As someone who suffered severe childhood trauma at the hands of those she should have been able to trust most in the world, I understand intimately the deep and disruptive wounds that trauma can inflict upon the psyche. My own trauma, and subsequent tumultuous path to finding effective healing, led me to want to help others still struggling with their own distress borne from traumatic experiences.
The wounds that linger from trauma can negatively affect our lives in a variety of ways, from experiencing post-traumatic stress and poor mental wellbeing to self-medication, poor decision making and struggling to find our purpose in life. But these wounds are not incurable. They don’t have to define who we are. Psychological injury from trauma can be healed. We can learn to live content and fulfilling lives brimming with purpose and compassion. We can love and be loved.
Although, we may always carry the scars of the wounds that trauma wrought, scars show us where we have been and that we have healed. Scars do not define where we are going, who we are, nor how we can transform our lives. We are more than our trauma and we deserve to heal those wounds, but first we must be brave enough to start the journey to healing and ultimately the lives we want and deserve.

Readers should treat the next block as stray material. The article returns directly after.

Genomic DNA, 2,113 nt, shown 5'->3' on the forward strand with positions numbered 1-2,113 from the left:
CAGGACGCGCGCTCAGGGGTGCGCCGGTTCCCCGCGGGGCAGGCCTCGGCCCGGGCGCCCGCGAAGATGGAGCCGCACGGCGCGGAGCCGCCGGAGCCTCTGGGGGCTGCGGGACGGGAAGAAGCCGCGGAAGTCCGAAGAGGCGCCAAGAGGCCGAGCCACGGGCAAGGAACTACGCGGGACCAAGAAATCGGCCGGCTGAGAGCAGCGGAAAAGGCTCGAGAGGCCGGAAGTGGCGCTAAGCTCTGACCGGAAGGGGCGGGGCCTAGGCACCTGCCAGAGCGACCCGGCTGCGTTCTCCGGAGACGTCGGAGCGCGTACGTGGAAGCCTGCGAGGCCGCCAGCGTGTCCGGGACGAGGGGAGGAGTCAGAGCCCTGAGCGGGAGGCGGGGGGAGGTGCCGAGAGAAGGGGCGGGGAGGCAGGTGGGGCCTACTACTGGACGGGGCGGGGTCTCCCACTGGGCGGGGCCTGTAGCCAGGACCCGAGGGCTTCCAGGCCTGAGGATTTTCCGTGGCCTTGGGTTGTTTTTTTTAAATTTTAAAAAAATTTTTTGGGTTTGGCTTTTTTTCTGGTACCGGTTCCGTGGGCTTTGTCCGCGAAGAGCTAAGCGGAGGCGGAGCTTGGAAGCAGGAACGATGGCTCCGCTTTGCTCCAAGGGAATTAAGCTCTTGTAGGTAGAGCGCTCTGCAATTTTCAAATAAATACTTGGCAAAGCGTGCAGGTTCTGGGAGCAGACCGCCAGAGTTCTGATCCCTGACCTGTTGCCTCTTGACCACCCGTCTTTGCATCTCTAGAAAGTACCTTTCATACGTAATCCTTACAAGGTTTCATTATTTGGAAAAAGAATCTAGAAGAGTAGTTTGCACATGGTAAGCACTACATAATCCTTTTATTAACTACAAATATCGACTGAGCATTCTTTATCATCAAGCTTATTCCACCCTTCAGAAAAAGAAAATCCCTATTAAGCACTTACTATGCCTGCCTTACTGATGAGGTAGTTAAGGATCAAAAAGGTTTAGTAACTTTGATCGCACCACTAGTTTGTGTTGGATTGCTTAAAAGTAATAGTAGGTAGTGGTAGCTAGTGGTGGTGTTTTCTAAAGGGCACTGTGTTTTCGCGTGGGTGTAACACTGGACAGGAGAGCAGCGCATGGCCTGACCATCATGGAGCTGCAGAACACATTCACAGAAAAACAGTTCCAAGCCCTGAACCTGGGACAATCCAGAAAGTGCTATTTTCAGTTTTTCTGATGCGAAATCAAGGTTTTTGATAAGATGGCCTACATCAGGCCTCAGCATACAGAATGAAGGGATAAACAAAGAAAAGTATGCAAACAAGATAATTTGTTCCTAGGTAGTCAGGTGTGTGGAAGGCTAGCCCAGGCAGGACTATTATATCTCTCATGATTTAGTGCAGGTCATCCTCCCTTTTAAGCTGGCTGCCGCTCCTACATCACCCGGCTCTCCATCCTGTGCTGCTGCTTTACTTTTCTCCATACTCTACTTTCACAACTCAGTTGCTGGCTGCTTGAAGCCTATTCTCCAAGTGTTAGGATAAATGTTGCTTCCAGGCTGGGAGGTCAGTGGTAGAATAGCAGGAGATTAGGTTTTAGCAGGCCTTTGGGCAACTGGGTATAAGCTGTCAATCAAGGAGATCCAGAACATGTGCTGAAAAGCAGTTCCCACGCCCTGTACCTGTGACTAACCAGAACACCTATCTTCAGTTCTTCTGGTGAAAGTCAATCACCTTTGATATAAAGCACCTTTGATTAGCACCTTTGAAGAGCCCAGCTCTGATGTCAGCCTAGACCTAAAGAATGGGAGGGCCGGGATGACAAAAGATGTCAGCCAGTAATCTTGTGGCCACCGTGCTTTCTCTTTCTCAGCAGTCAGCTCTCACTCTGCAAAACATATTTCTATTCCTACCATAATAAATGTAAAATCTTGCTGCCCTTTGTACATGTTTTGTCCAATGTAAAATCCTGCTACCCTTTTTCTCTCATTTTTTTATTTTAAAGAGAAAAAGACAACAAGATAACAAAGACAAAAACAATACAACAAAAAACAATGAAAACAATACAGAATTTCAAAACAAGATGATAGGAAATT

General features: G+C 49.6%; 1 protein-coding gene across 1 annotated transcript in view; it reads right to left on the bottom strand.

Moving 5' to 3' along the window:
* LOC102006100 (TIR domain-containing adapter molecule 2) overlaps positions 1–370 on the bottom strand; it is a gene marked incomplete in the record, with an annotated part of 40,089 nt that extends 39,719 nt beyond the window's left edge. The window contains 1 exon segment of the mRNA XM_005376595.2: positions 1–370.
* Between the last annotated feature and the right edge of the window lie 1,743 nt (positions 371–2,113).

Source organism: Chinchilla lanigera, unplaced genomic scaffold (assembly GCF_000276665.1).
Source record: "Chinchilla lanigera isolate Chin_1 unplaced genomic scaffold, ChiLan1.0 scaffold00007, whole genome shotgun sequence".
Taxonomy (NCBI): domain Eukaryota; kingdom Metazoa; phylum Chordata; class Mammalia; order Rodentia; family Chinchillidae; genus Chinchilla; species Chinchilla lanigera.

As the founder of award-winning mental health enterprises, a trauma survivor and someone who has helped many people overcome their own trauma through successful support programs, I thought I would share my top five pieces of advice for those seeking to start to heal their own trauma.
1. Begin the process of reconnecting with your body:
The mind and body are highly connected to each other through our nervous system which is why emotions have physical ramifications in our bodies. We have all experienced the butterflies in our stomachs when we are excited or tension in our muscles when we are stressed. Traumas from the past may disrupt our autonomic nervous system. The part that generates our body’s response to threats to our survival. Sometimes, after trauma, the autonomic nervous system can become stuck in a state of hyperarousal or shutdown, causing unpleasant physical symptoms, such as panic attacks, as well as emotional symptoms.
Through slowly redeveloping our awareness of the mind-body connection and how our emotions are manifesting in our body, we can begin to release fear, anger, frustration, and other emotional responses that remain from traumatic experiences. Freeing yourself from stress and pain by reconnecting with your body can help you reengage in your life and start to heal.
2. Learn to become present for your journey:
Trauma can invoke changes in the brain, particularly parts of the brain associated with emotional processing and memory. When we are present or “mindful”, we are focusing our non-judgemental, compassionate awareness on our experiences. By learning to bring our awareness to the present, focusing attention on our sensory experience and the bodily sensations we experience whilst immersed in our environment, we can learn to accept our experiences with a new calmer perspective and compassion for ourselves and others.